The life cycles of large corporations are rapidly becoming shorter. In the past, such corporations were primarily companies with a strong position in the sector and years of experience under their belts. Now, operators that no one had heard of a few short years ago, and that may have originally operated in a totally different sector, are joining this group of industry leaders. The platform economy and digitalisation are reshaping companies’ operating environments.

Knowledge is power. This is not a new phenomenon. What is new, though, is the popularity of mobile devices, which has opened up new avenues through efficient data gathering processes and easier access to information-based services. Now, companies are competing to create services that best meet the customer’s needs and to scale them. The resulting brand and customer base can in turn be utilised to create new opportunities. With the data compiled, companies can design more services and even expand their operations to new sectors.

Meeting a customer need is not the same thing as selling an existing service or product to the customer. Instead of, for example, offering customers a taxi service, we could design a novel transport service that meets their needs reliably and without hassle. The average customer is not willing to expend extra energy to gain access to a service or to put it together from various components. But if the threshold to using a new service is low and the cost is reasonable, customers are happy to adopt it and use their time and energy on something that is more important to them.

But what does all this have to do with construction?

As a resource-intensive and strictly regulated sector, we have been sheltered from the digital storm. In day-to-day design work, digital advances manifest themselves as more efficient work processes, and the use of information models, whereas construction processes and stages have changed very little from the days of sketching with paper and pencils. Even though companies continuously develop their processes in this area, the advances mainly involve fine-tuning practices and instructions.

In its blind trust in the appropriateness of the regulations and practices in place, the sector is like a shipbuilder tweaking its sailboat, totally oblivious of the imminent arrival of engine-powered vessels that will revolutionise seafaring. You don’t have time to see what’s happening around you when you are focused on trimming your sails. Our sector will experience a wake-up call in the not-too-distant future, either from within or outside the field. With construction companies no longer tied to their region and the burden of over-regulation being acknowledged, the sector is ready to break new ground.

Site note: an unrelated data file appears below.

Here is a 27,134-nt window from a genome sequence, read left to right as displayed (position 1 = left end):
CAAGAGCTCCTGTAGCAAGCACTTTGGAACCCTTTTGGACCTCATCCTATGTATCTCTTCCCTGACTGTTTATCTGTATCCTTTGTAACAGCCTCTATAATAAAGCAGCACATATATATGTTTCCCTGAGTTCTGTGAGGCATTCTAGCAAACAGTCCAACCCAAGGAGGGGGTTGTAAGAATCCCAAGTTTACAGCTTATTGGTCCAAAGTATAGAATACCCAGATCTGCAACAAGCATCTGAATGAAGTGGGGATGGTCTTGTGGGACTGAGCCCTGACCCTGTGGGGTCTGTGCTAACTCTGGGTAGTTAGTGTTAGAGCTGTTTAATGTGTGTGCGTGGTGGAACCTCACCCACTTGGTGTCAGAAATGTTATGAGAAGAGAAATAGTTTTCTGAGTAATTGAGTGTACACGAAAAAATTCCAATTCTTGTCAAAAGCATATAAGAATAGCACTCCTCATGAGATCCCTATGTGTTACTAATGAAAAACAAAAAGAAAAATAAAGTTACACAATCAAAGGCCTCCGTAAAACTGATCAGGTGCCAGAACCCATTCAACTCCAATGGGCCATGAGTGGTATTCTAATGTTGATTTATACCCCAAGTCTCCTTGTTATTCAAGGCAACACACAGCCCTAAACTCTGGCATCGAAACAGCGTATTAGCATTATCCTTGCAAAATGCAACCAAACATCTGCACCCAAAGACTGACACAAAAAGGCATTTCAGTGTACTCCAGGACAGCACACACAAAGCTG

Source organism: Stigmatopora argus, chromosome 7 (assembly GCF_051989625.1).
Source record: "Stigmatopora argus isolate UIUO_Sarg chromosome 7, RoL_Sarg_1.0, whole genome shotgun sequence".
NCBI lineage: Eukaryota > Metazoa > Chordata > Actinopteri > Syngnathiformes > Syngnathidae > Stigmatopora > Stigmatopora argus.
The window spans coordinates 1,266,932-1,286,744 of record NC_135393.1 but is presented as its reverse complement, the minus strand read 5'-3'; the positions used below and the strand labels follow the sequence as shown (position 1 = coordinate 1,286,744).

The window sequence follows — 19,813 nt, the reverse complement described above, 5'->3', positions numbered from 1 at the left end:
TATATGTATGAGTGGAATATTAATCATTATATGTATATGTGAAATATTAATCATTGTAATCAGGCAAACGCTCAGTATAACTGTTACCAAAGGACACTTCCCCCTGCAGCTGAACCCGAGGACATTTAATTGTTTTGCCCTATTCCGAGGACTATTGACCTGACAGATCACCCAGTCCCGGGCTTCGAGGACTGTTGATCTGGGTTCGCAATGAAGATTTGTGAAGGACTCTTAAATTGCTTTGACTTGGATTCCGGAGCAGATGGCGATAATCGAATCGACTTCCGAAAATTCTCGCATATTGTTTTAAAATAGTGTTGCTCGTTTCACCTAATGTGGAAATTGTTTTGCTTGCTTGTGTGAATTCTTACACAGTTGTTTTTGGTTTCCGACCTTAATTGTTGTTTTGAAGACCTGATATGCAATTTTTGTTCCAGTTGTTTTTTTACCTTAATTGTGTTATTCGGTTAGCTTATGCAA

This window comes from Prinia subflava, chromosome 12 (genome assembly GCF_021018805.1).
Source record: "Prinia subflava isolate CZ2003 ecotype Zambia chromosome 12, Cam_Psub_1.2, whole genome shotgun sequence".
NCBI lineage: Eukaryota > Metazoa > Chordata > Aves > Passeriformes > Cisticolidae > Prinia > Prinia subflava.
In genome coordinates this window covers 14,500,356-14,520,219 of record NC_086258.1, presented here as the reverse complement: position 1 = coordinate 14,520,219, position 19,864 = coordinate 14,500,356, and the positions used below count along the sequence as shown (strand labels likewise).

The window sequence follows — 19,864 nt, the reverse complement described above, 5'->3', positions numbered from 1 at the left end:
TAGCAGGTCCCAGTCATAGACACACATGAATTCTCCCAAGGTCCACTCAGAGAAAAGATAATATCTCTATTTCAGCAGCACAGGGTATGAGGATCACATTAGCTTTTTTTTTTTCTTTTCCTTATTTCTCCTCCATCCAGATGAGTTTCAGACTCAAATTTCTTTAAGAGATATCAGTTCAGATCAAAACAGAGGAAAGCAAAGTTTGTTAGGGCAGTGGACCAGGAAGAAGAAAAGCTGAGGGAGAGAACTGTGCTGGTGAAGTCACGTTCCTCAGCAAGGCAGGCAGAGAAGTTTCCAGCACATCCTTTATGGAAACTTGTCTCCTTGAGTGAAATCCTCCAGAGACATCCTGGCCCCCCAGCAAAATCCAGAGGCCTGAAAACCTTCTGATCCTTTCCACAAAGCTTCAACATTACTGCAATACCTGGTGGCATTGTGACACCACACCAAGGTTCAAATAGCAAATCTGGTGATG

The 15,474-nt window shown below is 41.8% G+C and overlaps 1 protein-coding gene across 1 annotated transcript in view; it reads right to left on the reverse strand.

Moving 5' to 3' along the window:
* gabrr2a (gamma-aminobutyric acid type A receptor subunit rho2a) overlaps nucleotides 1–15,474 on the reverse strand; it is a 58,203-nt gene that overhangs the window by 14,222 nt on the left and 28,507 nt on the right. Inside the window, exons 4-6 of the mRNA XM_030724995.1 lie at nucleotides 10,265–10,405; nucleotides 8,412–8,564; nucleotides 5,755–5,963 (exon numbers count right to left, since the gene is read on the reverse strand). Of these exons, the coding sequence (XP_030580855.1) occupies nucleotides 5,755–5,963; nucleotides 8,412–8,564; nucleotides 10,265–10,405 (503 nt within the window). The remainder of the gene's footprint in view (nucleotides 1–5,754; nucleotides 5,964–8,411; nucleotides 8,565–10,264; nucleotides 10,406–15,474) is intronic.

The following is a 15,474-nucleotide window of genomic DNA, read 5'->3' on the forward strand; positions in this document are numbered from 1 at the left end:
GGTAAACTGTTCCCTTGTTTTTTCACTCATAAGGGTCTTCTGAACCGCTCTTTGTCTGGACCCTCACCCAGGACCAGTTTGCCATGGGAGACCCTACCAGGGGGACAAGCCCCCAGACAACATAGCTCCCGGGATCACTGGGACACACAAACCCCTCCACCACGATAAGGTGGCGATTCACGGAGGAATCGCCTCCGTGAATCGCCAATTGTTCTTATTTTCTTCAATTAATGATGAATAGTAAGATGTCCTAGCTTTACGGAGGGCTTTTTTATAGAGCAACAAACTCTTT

Construction companies are no longer tied to their region and the burden of over-regulation is being acknowledged.

The strategy of AINS Group is to build success together.

On the basis of our experience, we know that success is not achieved by scribbling plans in isolation. Our investments in cooperative working methods have helped us to identify customer value and have benefited our customers in the form of more efficient production of the services they need. Changes are taking place, which is also reflected in our customer satisfaction ratings going from strength to strength. Breaking all previous records, our Net Promoter Score (NPS) reached 55 earlier this year. In customer interviews, our operating methods emerged as our main stand-out quality.

To be prepared to face future challenges, a company must have a good understanding of its customers, as this is the only way for it to channel its technological investments correctly. For a customer-oriented company, the digital revolution is more like a breath of fresh air than a storm. Rather than drifting at the mercy of winds, we at AINS Group are steering our ship towards success with our customers.

Rather than drifting at the mercy of winds, we at AINS Group are steering our ship towards success with our customers.